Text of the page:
Italian name for the fabulous yacht belonging to Emilio Largo (Adolfo Celi) in Thunderball. In English, the name translates as “Flying Saucer.” Equipped with a false bottom through which SPECTRE frogmen can deposit their hijacked A-bombs. The yacht’s normal speed is twenty knots. However, at the drop of a switch, the Disco Volante can jettison its rear superstructure—the cocoon—and transform into a swift hydrofoil craft. To fight a delaying action, the cocoon is equipped with machine guns and an artillery piece.
In Thunderball, 007 (Sean Connery) discovers the Disco Volante’s false bottom and photographs it with an infrared underwater camera supplied by Q (Desmond Llewelyn). The pictures convince him that the yacht could have picked up the stolen A-bombs without generating surface activity. When 007 later disrupts Largo’s NATO project, Largo orders the cocoon jettisoned and makes his escape in the hydrofoil, which eventually grounds on a coral reef and disintegrates. The cocoon is obliterated by US Coast Guard warships.
To build the hydrofoil, production designer Ken Adam was sent to Puerto Rico in December 1964 to purchase the Flying Fish, an old Rodriguez hydrofoil that had once carried passengers between Venezuela and Mexico. Rodriguez was the manufacturing firm in Messina, Sicily, that had originally built swift hydrofoils for use in the Adriatic Sea.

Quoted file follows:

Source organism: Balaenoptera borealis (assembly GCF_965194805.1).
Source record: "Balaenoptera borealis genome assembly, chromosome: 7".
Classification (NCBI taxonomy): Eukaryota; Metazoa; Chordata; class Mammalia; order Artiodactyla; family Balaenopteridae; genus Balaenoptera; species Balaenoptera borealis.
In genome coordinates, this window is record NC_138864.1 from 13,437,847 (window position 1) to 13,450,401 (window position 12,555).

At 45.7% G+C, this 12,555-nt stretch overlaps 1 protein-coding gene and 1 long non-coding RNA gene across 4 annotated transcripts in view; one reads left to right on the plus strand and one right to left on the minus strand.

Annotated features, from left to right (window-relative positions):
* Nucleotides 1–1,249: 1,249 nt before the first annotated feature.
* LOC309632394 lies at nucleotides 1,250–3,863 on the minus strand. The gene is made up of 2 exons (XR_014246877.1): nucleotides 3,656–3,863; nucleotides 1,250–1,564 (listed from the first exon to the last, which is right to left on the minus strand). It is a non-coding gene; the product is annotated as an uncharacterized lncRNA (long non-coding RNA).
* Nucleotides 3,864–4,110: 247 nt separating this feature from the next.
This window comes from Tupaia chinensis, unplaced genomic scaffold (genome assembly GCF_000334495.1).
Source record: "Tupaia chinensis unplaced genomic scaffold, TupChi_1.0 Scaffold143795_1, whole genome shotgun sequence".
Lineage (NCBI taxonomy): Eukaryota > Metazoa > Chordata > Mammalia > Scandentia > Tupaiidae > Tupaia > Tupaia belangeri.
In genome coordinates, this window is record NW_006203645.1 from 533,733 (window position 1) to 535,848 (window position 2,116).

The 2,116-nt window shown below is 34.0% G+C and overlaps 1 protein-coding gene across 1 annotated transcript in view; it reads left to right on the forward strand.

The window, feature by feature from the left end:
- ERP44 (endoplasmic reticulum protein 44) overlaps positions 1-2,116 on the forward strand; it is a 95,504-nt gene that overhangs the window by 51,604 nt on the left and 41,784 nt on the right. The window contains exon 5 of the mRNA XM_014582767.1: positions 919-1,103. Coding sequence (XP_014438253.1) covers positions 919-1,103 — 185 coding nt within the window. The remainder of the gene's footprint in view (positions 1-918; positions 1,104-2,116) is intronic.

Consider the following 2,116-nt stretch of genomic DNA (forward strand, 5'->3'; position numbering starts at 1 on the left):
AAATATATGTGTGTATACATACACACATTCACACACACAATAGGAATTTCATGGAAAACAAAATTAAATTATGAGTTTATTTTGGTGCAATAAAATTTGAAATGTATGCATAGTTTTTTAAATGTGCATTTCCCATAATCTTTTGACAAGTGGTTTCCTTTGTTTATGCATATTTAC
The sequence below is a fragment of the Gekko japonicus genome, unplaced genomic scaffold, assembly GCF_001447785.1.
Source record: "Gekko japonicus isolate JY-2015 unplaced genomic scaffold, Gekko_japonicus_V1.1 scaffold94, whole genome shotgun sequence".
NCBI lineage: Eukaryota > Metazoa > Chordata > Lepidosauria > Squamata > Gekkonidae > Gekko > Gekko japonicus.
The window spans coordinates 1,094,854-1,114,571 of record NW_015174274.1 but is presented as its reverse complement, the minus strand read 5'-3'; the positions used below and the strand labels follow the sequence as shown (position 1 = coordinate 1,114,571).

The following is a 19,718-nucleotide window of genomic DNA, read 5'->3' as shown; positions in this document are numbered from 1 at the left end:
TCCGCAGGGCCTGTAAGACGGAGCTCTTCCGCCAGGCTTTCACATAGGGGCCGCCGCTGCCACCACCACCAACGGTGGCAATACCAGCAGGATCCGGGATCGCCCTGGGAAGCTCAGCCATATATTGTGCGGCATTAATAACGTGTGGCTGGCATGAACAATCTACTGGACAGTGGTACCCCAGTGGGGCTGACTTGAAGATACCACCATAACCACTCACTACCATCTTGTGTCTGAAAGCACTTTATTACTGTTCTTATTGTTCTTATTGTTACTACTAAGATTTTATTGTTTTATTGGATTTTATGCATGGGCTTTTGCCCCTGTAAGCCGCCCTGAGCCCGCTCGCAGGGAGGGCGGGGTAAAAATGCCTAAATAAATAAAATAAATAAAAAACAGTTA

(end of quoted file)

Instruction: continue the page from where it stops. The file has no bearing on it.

The rusty craft was driven under its own power to a Miami shipyard for a complete overhaul. Its 1,320 horsepower Mercedes-Benz diesel engine was put into top condition to propel the extra fifty-foot cocoon that Adam was constructing nearby.
“We had two slip bolts holding the cocoon,” said Adam, who used a real pleasure yacht as the prototype for his own creation. “Some of our naval experts thought it wouldn’t work, but we had less trouble with the Disco than with any other gadget.
“The cocoon itself was about fifty feet long. We fitted it out with a yellow smokestack, two lifeboats, and a functional sundeck. Once the hydrofoil drove off, we were able to turn the cocoon into a floating arsenal. I installed the type of armament you would find on a destroyer, including an antiaircraft cannon, heavy machine guns, and armor plating.”
Special effects expert John Stears later constructed a model of both the hydrofoil and the cocoon. Both were blown apart in the water tank at Pinewood Studios.
 Ken Adam, interview by Steven Jay Rubin, London, June 17, 1977.